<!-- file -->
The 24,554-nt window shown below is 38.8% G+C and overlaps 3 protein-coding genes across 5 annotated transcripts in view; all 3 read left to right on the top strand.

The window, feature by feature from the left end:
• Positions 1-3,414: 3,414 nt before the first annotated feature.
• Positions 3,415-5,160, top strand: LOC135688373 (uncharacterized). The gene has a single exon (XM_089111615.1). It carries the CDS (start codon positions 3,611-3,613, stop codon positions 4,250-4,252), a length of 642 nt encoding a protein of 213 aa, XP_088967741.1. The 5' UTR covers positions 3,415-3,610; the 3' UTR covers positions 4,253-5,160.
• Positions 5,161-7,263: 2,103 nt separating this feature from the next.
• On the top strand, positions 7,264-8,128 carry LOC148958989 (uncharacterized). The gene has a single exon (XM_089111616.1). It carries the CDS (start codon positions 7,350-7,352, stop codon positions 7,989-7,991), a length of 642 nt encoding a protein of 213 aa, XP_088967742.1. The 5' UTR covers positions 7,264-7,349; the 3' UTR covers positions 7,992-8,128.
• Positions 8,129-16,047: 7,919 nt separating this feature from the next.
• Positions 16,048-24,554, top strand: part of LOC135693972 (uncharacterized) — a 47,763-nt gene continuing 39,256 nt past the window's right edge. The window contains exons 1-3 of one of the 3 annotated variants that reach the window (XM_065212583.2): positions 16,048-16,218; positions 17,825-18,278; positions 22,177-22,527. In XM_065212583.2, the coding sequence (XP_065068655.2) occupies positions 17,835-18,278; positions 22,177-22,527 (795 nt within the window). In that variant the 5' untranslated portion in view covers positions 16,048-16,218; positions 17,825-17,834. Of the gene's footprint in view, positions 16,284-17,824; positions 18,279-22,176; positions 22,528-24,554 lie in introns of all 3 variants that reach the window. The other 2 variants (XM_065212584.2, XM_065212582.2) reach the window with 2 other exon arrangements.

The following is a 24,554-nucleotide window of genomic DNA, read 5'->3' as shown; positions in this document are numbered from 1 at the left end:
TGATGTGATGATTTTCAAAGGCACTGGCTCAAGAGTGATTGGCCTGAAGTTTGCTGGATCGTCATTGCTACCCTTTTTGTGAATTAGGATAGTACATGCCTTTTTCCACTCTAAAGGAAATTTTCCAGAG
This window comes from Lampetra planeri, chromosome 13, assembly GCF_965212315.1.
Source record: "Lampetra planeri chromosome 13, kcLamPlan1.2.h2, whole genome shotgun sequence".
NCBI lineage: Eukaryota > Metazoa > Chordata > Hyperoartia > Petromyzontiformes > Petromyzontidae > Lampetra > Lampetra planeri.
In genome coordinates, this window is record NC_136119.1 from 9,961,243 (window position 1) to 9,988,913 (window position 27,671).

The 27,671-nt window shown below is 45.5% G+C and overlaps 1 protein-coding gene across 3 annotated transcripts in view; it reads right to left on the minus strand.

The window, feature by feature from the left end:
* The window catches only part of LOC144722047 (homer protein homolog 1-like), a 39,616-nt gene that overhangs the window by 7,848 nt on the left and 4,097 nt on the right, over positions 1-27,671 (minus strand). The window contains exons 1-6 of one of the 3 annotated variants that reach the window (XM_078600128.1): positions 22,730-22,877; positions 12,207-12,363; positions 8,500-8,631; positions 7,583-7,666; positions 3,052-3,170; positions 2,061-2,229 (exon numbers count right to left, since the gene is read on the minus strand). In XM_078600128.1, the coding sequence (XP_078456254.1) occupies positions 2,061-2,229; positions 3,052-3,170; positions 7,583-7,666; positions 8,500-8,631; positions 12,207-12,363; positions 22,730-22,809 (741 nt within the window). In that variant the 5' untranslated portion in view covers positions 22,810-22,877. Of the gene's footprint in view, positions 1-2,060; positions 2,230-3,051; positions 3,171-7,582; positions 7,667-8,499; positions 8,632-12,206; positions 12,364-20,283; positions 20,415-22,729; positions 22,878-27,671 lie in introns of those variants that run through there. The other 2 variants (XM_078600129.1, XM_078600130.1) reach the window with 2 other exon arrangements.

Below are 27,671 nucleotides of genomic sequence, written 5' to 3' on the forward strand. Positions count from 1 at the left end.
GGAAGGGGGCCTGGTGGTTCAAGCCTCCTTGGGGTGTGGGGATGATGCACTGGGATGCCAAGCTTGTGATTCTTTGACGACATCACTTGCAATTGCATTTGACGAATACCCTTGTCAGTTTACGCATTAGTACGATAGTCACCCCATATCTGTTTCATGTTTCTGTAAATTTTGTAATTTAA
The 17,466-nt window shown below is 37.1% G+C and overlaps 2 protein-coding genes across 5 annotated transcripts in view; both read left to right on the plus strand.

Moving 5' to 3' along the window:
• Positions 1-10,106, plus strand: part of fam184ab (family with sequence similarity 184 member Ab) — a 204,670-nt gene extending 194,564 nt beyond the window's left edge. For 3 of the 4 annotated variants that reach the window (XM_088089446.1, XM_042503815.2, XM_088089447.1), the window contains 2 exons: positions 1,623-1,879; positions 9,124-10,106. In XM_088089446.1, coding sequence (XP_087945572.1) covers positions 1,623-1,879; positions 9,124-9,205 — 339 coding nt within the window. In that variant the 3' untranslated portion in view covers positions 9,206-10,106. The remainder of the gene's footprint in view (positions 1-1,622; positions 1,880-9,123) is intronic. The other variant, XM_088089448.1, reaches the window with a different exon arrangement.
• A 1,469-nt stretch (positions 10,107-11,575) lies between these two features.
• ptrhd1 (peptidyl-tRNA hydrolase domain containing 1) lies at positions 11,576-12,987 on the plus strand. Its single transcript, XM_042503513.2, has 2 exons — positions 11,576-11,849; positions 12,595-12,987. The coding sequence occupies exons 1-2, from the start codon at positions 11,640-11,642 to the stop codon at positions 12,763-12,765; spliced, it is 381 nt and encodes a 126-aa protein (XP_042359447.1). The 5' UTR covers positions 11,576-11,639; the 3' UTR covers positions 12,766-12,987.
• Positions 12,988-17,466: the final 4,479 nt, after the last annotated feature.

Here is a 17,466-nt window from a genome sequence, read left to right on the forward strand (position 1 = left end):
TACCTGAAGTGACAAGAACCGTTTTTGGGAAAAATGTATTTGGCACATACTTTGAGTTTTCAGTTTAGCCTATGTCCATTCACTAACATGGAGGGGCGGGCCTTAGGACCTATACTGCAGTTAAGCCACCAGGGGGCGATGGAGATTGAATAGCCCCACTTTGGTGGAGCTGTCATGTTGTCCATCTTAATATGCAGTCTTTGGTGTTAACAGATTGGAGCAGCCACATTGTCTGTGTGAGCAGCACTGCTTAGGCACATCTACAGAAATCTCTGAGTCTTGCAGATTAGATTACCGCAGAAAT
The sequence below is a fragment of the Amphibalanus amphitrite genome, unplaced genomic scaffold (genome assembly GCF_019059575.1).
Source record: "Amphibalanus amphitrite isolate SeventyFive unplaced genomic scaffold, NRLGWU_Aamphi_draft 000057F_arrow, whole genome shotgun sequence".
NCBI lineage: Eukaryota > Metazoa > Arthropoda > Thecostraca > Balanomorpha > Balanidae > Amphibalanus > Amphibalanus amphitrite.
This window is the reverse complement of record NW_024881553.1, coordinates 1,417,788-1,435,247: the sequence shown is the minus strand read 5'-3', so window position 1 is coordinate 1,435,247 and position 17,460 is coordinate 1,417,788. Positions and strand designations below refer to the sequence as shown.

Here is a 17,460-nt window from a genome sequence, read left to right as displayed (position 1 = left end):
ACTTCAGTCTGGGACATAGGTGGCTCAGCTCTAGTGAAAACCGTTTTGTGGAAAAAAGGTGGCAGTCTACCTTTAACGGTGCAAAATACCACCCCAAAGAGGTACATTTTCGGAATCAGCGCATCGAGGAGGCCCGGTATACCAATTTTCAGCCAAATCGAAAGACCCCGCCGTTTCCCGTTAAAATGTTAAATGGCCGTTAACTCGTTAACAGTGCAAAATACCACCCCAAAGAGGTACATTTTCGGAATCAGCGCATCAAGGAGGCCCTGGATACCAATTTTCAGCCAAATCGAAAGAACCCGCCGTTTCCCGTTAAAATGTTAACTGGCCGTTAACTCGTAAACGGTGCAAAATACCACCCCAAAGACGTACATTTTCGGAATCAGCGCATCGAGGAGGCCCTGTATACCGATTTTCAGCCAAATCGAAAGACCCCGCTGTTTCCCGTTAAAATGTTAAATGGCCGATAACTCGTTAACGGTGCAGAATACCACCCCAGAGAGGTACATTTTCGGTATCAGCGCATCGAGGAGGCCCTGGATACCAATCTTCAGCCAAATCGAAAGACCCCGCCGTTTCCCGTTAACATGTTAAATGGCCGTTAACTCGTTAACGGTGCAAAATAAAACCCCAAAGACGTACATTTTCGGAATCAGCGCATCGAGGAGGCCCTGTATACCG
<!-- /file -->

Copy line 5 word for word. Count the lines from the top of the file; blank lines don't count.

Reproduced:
• Positions 5,161-7,263: 2,103 nt separating this feature from the next.